Bangladesh Garments Industry


Bangladesh Faces the Challenge of Globalization


Bangladesh faces the challenge of achieving accelerated economic growth and alleviating the massive poverty that afflicts nearly two-fifths of its 135 million people. To meet this challenge, market-oriented liberalizing policy reforms were initiated in the mid-1980s and were pursued much more vigorously in the 1990s. These reforms were particularly aimed at moving towards an open economic regime and integrating with the global economy.

During the 1990s, notable progress was made in economic performance. Along with maintaining economic stabilization with a significantly reduced and declining dependence on foreign aid, the economy appeared to begin a transition from stabilization to growth. The average annual growth in per capita income had steadily accelerated from about 1.6 per cent per annum in the first half of the 1980s to 3.6 percent by the latter half of the 1990s. This improved performance owed itself both to a slowdown in population growth and a sustained increase in the rate of GDP growth, which averaged 5.2 percent annually during the second half of the 1990s. During this time, progress in the human development indicators was even more impressive. Bangladesh was in fact among the top performing countries in the 1990s, when measured by its improvement in the Human Development Index (HDI) as estimated by the United Nations Development Project (UNDP). In terms of the increase in the value of HDI between 1990 and 2001, Bangladesh is surpassed only by China and Cape Verde.

While most low-income countries depend largely on the export of primary commodities, Bangladesh has made the transition from being primarily a jute-exporting country to a garment-exporting one. This transition has been dictated by the country's resource endowment, characterized by extreme land scarcity and a very high population density, making economic growth dependent on the export of labor-intensive manufactures.
In the wake of the 2001 global recession, Bangladesh's reliance on foreign countries as a market for exports and as a source of remittances has become obvious. If Bangladesh is to become less vulnerable to the economic fortunes of others, it will need to strengthen its domestic economy, creating jobs and markets at home. A strong domestic sector and an improved overall investment environment will provide a more stable source of income - like what the garment industry has provided so far - and will rekindle and sustain Bangladesh's economic growth.

Prospects of the RMG Industry

Despite many difficulties faced by the RMG industry over the past years, it continued to show its robust performance and competitive strength. The resilience and bold trend in this MFA phase-out period partly reflects the imposition of ‘safeguard quotas’ by US and similar restrictions by EU administration on China up to 2008, which has been the largest supplier of textiles and apparel to USA. Other factors like price competitiveness, enhanced GSP facility, market and product diversification, cheap labor, increased backward integration, high level of investment, and government support are among the key factors that helped the country to continue the momentum in export earnings in the apparel sector. Some of these elements are reviewed below.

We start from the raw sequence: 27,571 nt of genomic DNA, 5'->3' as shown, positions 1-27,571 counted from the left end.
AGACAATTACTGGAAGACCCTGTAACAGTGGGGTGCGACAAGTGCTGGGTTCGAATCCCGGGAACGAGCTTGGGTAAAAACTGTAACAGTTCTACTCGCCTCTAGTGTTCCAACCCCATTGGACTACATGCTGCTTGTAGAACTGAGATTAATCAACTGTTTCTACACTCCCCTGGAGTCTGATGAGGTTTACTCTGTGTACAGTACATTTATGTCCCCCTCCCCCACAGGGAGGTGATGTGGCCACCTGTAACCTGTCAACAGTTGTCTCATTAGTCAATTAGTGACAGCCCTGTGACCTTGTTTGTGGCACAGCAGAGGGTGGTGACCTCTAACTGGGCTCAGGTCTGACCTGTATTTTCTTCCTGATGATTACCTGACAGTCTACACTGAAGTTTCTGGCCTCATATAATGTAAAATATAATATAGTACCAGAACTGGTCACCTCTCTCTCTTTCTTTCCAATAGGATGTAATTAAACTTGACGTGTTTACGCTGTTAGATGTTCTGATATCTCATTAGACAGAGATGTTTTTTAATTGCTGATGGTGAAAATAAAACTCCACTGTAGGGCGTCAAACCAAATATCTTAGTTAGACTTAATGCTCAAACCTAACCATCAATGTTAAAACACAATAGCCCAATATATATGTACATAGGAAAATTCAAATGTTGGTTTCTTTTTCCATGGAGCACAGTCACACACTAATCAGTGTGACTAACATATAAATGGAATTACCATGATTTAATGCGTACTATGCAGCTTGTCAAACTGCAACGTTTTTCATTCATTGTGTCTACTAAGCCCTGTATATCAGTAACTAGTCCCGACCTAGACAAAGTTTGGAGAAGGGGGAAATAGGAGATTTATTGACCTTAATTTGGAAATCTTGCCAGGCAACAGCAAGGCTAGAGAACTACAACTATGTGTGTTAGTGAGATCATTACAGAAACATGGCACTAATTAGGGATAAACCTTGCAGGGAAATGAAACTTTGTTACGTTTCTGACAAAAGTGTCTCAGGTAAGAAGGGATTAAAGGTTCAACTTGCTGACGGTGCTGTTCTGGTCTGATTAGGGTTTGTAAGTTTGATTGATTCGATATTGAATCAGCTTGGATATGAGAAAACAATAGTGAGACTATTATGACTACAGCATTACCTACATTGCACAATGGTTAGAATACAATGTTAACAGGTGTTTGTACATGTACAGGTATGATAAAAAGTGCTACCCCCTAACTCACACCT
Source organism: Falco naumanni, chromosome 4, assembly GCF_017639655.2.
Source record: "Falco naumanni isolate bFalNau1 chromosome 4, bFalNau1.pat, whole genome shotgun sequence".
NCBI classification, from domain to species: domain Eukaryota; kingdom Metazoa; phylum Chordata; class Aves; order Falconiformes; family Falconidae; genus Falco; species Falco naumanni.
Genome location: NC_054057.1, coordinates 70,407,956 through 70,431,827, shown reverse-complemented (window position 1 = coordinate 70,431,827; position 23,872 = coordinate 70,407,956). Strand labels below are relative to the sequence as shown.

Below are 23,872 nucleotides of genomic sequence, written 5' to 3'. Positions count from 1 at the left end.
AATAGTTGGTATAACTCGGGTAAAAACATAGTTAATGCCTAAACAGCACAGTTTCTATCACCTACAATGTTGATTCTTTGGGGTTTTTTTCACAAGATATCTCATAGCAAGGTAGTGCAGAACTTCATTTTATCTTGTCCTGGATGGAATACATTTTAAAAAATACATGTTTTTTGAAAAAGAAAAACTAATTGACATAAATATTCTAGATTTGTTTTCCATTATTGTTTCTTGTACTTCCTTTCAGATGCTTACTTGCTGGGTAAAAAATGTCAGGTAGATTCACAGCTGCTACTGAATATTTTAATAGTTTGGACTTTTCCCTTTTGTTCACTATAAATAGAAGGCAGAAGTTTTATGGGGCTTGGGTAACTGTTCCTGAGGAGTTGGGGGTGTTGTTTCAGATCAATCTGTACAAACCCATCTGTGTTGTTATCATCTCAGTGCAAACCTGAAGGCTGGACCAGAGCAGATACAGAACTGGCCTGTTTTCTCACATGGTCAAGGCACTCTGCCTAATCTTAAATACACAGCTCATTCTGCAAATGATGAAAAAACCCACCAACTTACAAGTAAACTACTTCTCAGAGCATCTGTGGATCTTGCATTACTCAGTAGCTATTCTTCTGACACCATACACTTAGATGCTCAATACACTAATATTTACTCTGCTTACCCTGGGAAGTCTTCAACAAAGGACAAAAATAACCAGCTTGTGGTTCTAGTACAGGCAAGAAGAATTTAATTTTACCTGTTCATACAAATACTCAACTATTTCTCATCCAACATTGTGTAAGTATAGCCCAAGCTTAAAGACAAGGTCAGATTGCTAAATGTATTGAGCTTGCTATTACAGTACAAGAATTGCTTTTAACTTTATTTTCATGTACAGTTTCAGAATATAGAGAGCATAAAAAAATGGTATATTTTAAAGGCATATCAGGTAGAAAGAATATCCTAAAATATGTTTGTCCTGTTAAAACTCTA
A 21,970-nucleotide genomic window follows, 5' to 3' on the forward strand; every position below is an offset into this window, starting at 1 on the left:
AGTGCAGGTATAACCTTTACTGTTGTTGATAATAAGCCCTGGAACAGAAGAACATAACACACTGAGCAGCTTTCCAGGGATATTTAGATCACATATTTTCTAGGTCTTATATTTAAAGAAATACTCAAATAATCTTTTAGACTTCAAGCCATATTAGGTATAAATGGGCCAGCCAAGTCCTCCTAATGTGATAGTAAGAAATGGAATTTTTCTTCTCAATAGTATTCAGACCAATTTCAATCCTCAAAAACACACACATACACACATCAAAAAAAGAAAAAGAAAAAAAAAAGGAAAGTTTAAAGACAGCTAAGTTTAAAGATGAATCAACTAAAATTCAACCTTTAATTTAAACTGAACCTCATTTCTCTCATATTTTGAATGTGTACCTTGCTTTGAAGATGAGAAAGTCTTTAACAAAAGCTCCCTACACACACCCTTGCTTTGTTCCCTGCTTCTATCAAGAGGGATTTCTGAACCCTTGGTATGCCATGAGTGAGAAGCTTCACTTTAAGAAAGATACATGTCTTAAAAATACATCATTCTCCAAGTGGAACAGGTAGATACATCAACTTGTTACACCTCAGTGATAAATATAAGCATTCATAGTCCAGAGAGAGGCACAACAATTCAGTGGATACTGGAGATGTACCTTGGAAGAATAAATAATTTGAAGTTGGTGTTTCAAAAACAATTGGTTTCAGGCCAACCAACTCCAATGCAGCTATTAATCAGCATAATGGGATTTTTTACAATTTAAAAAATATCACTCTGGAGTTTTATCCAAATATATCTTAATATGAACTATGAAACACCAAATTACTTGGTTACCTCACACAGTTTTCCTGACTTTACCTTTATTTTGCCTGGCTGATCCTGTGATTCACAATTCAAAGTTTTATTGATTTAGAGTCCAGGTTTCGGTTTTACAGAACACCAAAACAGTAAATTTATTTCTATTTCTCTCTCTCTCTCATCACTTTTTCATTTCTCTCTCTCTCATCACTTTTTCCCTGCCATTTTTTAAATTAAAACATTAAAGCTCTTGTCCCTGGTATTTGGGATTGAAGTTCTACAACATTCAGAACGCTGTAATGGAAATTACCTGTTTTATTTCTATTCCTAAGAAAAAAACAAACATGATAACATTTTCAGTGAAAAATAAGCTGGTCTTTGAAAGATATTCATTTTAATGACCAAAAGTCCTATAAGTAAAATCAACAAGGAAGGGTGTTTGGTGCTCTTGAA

Market Diversification

Bangladeshi RMG products are mainly destined to the US and EU. Back in 1996-97, Bangladesh was the 7th and 5th largest apparel exporter to the USA and European Union respectively. The industry was successful in exploring the opportunities in markets away from EU and US. In FY07, a successful turnaround was observed in exports to third countries, which having a negative growth in FY06 rose three-fold in FY07, which helped to record 23.1 percent overall export growth in the RMG sector. It is anticipated that the trend of market diversification will continue and this will help to maintain the growth momentum of export earnings. At the same time a recent WTO review points out that Bangladesh has not been able to exploit fully the duty free access to EU that it enjoys. While this is pointed out to be due to stringent rules of origin (ROO) criteria, the relative stagnation in exports to EU requires further analysis.
 
Product Diversification

The growth pattern of RMG exports can be categorized into two distinct phases. During the initial phase it was the woven category, which contributed the most. Second phase is the emergence of knitwear products that powered the recent double digit (year-on-year) growth starting in FY04.  In the globalized economy and ever-changing fashion world, product diversification is the key to continuous business success. Starting with a few items, the entrepreneurs of the RMG sector have also been able to diversify the product base ranging from ordinary shirts, T-shirts, trousers, shorts, pajamas, ladies and children’s wear to sophisticated high value items like quality suits, branded jeans, jackets, sweaters, embroidered wear etc. It is clear that value addition accrues mostly in the designer items, and the sooner local entrepreneurs can catch on to this trend the brighter be the RMG future.

Backward Integration

RMG industry in Bangladesh has already proved itself to be a resilient industry and can be a catalyst for further industrialization in the country. However, this vital industry still depends heavily on imported fabrics. After the liberalization of the quota regime some of the major textile suppliers Thailand, India, China, Hong Kong, Indonesia and Taiwan increased their own RMG exports.

If Bangladesh wants to enjoy increased market access created by the global open market economy it has no alternative but to produce textile items competitively at home through the establishment of backward linkage with the RMG industry. To some extent the industry has foreseen the need and has embarked on its own capacity building.